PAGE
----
A Guatemalan immigrant whose entire family was murdered in a notorious massacre said Monday he wants Canada to prosecute an alleged war criminal and not let the man be extradited to the U.S.
Ramiro Cristales said Monday he witnessed Guatemalan soldiers kill nearly everyone in the village of Dos Erres during the country's bloody civil war when he was 5 years old.
Jose Sosa, 53, who holds both Canadian and Guatemalan citizenship, was arrested in January in Canada on U.S. charges of lying on his citizenship application about his ties to the Guatemalan military.
In Guatemala, Sosa was a member of a special military unit called the "kaibiles" and was the commanding officer of a unit assigned to find and arrest guerrillas who had stolen military weapons, according to U.S. court documents.
The government claims in the indictment that on Dec. 7, 1982, he and several dozen soldiers stormed the village of Dos Erres, near Las Cruces, and systematically killed the men, women and children. The unit is accused of slaughtering villagers with sledgehammers and throwing people into a well. Sosa denies the allegations.
In the United States, Sosa is only charged with immigration violations in the U.S. _ not carrying out the 1982 massacre. Activists in Canada are pressing their government to try him for crimes against humanity, noting the case has languished in Guatemalan courts.
"They took my father and my older brother to the school and my mother and younger brothers to the church," Cristales recalled Monday through tears. "They were crying. Most of the people was praying.
"The next morning they started massacring the men and young kids from the school. When they finished with the men they started with the women from the church."
Cristales is joining Lawyers Without Borders and the Canadian Centre for International Justice in asking the Canadian government to take a stand in the case, but so far have not received a response from the federal justice minister.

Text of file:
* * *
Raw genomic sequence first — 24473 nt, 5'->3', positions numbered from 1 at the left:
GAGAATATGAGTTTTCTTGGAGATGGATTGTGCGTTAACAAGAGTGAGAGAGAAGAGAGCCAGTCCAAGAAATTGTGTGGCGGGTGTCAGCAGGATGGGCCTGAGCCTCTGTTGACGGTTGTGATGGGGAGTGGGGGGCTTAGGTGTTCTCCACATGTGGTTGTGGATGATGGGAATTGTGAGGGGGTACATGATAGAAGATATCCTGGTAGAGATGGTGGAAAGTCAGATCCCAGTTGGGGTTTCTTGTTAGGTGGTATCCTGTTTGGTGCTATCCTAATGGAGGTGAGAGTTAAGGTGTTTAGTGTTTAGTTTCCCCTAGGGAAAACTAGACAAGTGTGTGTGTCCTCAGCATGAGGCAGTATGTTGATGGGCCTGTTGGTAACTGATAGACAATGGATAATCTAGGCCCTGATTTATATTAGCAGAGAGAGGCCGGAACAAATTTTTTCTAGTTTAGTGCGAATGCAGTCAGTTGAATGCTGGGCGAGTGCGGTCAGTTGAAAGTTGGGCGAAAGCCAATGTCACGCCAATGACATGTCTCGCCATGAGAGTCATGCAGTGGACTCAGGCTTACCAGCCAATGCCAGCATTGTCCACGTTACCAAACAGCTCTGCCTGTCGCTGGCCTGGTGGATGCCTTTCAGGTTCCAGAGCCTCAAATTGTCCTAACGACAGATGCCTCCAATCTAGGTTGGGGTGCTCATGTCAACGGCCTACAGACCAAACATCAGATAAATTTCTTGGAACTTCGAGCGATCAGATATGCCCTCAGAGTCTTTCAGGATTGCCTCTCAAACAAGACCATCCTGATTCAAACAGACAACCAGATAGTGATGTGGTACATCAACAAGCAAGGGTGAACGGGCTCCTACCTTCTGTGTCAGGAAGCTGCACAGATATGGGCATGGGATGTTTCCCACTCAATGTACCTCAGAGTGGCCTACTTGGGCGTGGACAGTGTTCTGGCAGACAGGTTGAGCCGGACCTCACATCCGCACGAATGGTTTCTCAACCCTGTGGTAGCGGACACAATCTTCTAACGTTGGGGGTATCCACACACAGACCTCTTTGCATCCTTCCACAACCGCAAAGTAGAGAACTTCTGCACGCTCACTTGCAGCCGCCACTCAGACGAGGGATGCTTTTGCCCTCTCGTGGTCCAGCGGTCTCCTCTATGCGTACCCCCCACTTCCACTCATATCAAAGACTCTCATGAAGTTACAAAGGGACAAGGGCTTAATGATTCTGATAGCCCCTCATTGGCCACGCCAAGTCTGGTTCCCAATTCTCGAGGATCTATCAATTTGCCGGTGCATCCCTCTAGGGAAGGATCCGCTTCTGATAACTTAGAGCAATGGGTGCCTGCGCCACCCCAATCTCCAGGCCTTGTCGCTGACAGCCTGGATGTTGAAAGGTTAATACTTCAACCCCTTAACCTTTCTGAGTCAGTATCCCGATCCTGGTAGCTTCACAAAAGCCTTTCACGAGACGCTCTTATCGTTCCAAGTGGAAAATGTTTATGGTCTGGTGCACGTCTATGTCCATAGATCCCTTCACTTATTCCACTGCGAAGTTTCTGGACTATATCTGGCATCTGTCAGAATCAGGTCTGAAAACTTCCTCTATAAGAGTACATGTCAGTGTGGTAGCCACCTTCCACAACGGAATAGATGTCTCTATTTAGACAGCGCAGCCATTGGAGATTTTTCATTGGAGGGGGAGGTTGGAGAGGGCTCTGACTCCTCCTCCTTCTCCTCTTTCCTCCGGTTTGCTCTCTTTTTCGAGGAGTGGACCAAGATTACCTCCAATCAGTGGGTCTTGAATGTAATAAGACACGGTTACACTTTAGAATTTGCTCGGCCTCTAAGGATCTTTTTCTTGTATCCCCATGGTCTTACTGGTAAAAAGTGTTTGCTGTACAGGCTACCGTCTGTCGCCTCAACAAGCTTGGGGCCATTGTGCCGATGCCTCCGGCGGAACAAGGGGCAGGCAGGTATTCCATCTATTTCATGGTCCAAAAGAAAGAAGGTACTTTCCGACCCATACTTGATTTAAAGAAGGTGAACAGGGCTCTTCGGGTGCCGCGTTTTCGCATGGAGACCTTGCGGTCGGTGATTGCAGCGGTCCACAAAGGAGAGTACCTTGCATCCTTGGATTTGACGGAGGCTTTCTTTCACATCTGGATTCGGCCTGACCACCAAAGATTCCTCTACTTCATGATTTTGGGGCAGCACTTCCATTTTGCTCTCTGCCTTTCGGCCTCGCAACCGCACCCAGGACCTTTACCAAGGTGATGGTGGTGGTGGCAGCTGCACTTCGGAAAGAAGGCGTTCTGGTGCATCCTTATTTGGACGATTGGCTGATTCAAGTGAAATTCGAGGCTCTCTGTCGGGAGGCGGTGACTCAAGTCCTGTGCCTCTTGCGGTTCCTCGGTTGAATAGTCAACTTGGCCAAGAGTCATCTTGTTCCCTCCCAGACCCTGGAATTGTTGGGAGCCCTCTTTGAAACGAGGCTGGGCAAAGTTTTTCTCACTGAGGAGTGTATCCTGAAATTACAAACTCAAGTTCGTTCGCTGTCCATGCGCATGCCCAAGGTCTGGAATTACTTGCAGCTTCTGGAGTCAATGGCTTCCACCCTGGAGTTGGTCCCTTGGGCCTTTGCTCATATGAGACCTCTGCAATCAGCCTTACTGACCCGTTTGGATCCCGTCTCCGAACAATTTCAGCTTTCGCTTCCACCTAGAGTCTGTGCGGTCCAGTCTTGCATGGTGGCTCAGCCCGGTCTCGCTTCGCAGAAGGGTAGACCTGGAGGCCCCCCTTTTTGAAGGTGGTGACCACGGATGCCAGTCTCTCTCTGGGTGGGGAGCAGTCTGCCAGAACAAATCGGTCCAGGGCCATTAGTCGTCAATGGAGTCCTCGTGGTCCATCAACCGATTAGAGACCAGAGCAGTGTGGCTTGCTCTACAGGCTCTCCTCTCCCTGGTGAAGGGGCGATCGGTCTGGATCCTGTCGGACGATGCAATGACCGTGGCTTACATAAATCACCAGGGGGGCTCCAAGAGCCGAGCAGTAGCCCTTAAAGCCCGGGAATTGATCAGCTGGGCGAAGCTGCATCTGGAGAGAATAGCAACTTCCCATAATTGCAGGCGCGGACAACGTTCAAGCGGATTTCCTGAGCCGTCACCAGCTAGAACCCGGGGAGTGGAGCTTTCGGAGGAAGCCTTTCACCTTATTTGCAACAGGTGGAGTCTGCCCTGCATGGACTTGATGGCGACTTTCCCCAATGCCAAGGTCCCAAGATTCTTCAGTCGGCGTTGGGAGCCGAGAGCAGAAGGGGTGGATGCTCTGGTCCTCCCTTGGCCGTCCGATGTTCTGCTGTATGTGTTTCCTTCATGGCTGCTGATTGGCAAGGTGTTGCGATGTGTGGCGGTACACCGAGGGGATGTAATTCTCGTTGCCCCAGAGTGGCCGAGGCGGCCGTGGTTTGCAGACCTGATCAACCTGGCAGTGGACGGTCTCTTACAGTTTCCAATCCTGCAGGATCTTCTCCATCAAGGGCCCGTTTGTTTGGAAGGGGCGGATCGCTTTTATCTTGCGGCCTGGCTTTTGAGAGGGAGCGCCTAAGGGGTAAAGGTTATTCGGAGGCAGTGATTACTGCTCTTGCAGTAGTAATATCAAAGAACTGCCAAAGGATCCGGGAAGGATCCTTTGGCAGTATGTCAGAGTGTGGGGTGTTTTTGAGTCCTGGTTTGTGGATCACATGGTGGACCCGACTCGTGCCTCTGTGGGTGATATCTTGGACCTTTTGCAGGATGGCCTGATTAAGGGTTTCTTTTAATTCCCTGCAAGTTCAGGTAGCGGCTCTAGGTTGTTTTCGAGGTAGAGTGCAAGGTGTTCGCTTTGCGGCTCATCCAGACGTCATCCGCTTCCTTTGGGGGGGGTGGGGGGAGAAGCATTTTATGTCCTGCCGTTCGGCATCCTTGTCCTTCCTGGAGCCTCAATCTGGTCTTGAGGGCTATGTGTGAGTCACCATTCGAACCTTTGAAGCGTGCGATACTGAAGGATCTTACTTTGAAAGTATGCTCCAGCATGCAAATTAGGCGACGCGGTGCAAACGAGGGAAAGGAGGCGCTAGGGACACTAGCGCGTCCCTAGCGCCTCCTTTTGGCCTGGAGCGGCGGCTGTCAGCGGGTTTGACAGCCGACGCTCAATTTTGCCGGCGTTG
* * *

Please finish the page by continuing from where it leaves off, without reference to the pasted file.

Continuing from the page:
"I want him to stay here and he can pay for whatever he did in Guatemala," Cristales said.
Matt Eisenbrandt, the legal co-ordinator for the Canadian Centre for International Justice, said the Canadian government has an obligation to do something.
"There are very strong laws in Canada that allow for the prosecution of crimes against humanity and war crimes even when they're committed overseas," he said. "This is a case that has a very close connection to Canada. There is a Canadian citizen who is a survivor and Mr. Sosa is himself a Canadian citizen."
A Calgary judge ruled in September that there was sufficient evidence to approve the extradition request. Federal Immigration Minister Jason Kenney has the final say on whether the extradition order goes ahead. Extradition case typically take years in Canada.
The civil war in Guatemala claimed at least 200,000 lives before it ended in 1996. The U.S.-backed army was responsible for most of the deaths, according to the findings of a truth commission set up to investigate the bloodshed.
The Guatemalan government opened an investigation into the killings in Dos Erres in 1994 and unearthed 162 skeletons. Authorities issued arrest warrants for 17 former kaibiles but for years the cases languished, prompting victims to seek justice abroad.